Ericsson engineers claim a staggering new 5G speed record
The Swedish company’s bitrate blitzes past Huawei’s previous record of 2.92Gbps
Researchers with Ericsson have smashed the maximum speed record on 5G connections, achieving download rates of 4.3Gbps on the millimeter wave spectrum.
The Swedish company’s research and development team achieved the landmark during interoperability testing using commercial products, with the feat carrying potential implications for future use cases.
The record-breaking downlink speed was measured on Ericsson’s Radio System Street Macro 6701, in combination with a 5G smartphone form factor test device fitted with a Qualcomm Snapdragon X55 5G Modem-RF System chip.
The breakthrough was made on a technical specification comprising eight component carriers (8CC) aggregating 800MHz of millimeter wave spectrum.
The engineering milestone represents a significant step up on the previous record of 2.92Gbps set by Chinese networking giant Huawei in November last year, in collaboration with Turkish based Türk Telekom.
The previous world record was based on C-band 200MHz IBW and 2CC Carrier Aggregation technologies, and was achieved on the Huawei Mate 20 X 5G smartphone.
“This is a fantastic achievement. To put 4.3Gbps in context, that is the equivalent of downloading one hour of ultra-high-definition, or 4K, content from a streaming service in just 14 seconds,” said Ericsson’s head of product area networks Per Narvinger.
“Ericsson is taking the next steps in ensuring service providers can deliver the best capacity and data rates over millimeter wave 5G.
“The 8CC aggregation solution we have successfully tested will enable not only higher speeds but also large-scale 5G deployments and new business opportunities.”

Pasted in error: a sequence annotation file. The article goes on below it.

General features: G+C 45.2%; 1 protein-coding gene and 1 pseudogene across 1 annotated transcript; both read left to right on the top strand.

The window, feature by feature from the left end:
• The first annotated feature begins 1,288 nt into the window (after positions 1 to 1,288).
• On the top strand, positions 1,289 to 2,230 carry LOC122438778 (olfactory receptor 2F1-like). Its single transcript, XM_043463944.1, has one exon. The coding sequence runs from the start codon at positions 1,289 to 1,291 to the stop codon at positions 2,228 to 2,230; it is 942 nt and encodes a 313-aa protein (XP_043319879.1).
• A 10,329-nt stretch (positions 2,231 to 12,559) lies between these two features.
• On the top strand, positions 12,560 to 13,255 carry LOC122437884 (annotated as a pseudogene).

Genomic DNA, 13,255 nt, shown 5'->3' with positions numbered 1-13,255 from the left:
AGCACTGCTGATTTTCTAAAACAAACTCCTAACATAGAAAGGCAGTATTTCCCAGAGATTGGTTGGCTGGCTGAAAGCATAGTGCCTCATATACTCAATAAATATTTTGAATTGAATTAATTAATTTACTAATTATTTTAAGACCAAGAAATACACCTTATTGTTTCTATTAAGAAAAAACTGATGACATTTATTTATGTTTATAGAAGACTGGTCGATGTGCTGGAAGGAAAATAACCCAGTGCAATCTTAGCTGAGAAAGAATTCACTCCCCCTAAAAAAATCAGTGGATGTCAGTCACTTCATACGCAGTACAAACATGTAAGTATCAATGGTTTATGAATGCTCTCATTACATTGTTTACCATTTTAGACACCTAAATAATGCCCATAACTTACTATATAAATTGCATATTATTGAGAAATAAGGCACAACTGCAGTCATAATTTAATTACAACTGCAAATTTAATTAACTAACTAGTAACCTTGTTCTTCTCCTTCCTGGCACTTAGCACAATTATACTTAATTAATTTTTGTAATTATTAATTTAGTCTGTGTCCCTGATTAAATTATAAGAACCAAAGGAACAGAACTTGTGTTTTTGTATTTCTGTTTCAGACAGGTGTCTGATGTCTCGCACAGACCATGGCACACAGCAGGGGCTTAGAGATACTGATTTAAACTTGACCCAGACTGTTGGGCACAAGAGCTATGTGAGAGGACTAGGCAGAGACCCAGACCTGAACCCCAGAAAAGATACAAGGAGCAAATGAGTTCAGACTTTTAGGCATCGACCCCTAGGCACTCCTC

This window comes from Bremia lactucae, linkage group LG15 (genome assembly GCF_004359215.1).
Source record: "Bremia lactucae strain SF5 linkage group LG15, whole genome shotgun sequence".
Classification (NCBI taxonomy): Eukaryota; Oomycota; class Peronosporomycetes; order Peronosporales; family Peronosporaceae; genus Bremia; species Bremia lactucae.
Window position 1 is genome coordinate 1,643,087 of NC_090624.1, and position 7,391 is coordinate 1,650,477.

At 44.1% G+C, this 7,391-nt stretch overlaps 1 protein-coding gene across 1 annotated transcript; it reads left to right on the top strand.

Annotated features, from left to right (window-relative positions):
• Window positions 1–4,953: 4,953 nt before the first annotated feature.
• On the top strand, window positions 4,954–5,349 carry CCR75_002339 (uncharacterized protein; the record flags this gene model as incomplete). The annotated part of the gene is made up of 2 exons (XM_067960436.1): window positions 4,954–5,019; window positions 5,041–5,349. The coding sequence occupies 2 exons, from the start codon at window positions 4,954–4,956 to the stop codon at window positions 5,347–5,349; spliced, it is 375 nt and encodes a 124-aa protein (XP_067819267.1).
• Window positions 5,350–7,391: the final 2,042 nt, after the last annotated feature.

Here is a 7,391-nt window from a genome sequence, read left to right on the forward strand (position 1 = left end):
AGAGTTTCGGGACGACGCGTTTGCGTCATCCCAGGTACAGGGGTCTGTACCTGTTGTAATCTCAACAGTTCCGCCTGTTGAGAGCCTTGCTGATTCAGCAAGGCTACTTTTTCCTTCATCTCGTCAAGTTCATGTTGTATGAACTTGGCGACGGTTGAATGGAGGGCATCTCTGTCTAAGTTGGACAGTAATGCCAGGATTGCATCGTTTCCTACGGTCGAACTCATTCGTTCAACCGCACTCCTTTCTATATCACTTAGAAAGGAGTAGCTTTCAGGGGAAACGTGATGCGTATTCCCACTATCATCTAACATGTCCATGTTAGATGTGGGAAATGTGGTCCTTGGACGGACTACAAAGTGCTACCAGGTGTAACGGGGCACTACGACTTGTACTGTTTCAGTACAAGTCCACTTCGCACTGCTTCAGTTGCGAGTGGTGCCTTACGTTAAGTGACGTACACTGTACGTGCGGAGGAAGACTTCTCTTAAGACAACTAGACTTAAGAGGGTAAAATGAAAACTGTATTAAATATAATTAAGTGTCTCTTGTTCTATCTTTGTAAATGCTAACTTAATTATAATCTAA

For added context, the maximum 4G speeds recorded were approximately 300Mbps, according to 4G.co.uk, although these are only possible in controlled laboratory environments. More common 4G speeds have hit around the 60Mbps mark.
Similarly, it’s highly unlikely that mainstream 5G speeds would be anywhere close to 4.3Gbps. Vodafone’s 5G network, for example, managed to sustain a maximum speed of 424Mbps when tested last year.
Setting the world-record speed has implications for enhanced mobile broadband, Ericsson claims, as well as certain uses cases such as online multiplayer gaming, augmented reality, as well as rich video streaming.
The opportunities for service providers also stand to benefit, particularly with regards to bringing fixed wireless access to consumers.
Ericsson added that the benefits of the world record will be realised later this year and be available to 5G consumers, including in networking and terminal support.
There’s every chance that Ericsson would have outlined its record-breaking feat in more detail at this year’s Mobile World Congress (MWC), but the global tech event was cancelled this week after a string of companies pulled out over Coronavirus fears.
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